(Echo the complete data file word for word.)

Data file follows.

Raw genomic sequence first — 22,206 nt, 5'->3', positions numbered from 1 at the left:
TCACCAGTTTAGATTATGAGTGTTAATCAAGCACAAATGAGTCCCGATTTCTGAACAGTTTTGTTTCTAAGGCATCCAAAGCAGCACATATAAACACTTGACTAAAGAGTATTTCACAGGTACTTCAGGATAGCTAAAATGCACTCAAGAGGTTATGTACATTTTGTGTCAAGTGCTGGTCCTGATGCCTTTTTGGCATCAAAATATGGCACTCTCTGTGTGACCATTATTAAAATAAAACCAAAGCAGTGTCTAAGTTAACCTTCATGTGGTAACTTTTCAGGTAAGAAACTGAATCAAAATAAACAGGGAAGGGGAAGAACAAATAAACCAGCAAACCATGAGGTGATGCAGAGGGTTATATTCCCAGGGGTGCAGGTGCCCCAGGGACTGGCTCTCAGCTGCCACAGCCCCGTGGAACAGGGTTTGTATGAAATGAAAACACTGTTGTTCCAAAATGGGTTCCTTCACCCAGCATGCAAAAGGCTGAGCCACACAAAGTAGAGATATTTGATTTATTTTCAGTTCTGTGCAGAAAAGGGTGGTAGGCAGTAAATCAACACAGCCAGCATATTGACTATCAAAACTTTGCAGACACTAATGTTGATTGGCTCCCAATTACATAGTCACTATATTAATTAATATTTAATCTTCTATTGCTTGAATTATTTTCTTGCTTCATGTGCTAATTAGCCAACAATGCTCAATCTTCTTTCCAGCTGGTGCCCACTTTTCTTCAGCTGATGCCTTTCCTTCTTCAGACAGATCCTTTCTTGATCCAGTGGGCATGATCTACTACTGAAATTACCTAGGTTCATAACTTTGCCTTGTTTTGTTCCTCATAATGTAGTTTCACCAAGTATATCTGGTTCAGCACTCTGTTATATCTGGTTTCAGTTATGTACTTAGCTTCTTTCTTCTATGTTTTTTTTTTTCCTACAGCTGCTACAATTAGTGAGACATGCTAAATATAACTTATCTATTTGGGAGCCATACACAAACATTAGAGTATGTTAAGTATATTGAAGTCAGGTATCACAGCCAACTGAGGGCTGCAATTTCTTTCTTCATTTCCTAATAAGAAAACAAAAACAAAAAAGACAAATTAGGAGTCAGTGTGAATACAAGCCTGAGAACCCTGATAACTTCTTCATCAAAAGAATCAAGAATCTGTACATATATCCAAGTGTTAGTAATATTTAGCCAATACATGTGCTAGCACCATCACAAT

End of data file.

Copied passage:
Raw genomic sequence first — 22,206 nt, 5'->3', positions numbered from 1 at the left:
TCACCAGTTTAGATTATGAGTGTTAATCAAGCACAAATGAGTCCCGATTTCTGAACAGTTTTGTTTCTAAGGCATCCAAAGCAGCACATATAAACACTTGACTAAAGAGTATTTCACAGGTACTTCAGGATAGCTAAAATGCACTCAAGAGGTTATGTACATTTTGTGTCAAGTGCTGGTCCTGATGCCTTTTTGGCATCAAAATATGGCACTCTCTGTGTGACCATTATTAAAATAAAACCAAAGCAGTGTCTAAGTTAACCTTCATGTGGTAACTTTTCAGGTAAGAAACTGAATCAAAATAAACAGGGAAGGGGAAGAACAAATAAACCAGCAAACCATGAGGTGATGCAGAGGGTTATATTCCCAGGGGTGCAGGTGCCCCAGGGACTGGCTCTCAGCTGCCACAGCCCCGTGGAACAGGGTTTGTATGAAATGAAAACACTGTTGTTCCAAAATGGGTTCCTTCACCCAGCATGCAAAAGGCTGAGCCACACAAAGTAGAGATATTTGATTTATTTTCAGTTCTGTGCAGAAAAGGGTGGTAGGCAGTAAATCAACACAGCCAGCATATTGACTATCAAAACTTTGCAGACACTAATGTTGATTGGCTCCCAATTACATAGTCACTATATTAATTAATATTTAATCTTCTATTGCTTGAATTATTTTCTTGCTTCATGTGCTAATTAGCCAACAATGCTCAATCTTCTTTCCAGCTGGTGCCCACTTTTCTTCAGCTGATGCCTTTCCTTCTTCAGACAGATCCTTTCTTGATCCAGTGGGCATGATCTACTACTGAAATTACCTAGGTTCATAACTTTGCCTTGTTTTGTTCCTCATAATGTAGTTTCACCAAGTATATCTGGTTCAGCACTCTGTTATATCTGGTTTCAGTTATGTACTTAGCTTCTTTCTTCTATGTTTTTTTTTTTCCTACAGCTGCTACAATTAGTGAGACATGCTAAATATAACTTATCTATTTGGGAGCCATACACAAACATTAGAGTATGTTAAGTATATTGAAGTCAGGTATCACAGCCAACTGAGGGCTGCAATTTCTTTCTTCATTTCCTAATAAGAAAACAAAAACAAAAAAGACAAATTAGGAGTCAGTGTGAATACAAGCCTGAGAACCCTGATAACTTCTTCATCAAAAGAATCAAGAATCTGTACATATATCCAAGTGTTAGTAATATTTAGCCAATACATGTGCTAGCACCATCACAAT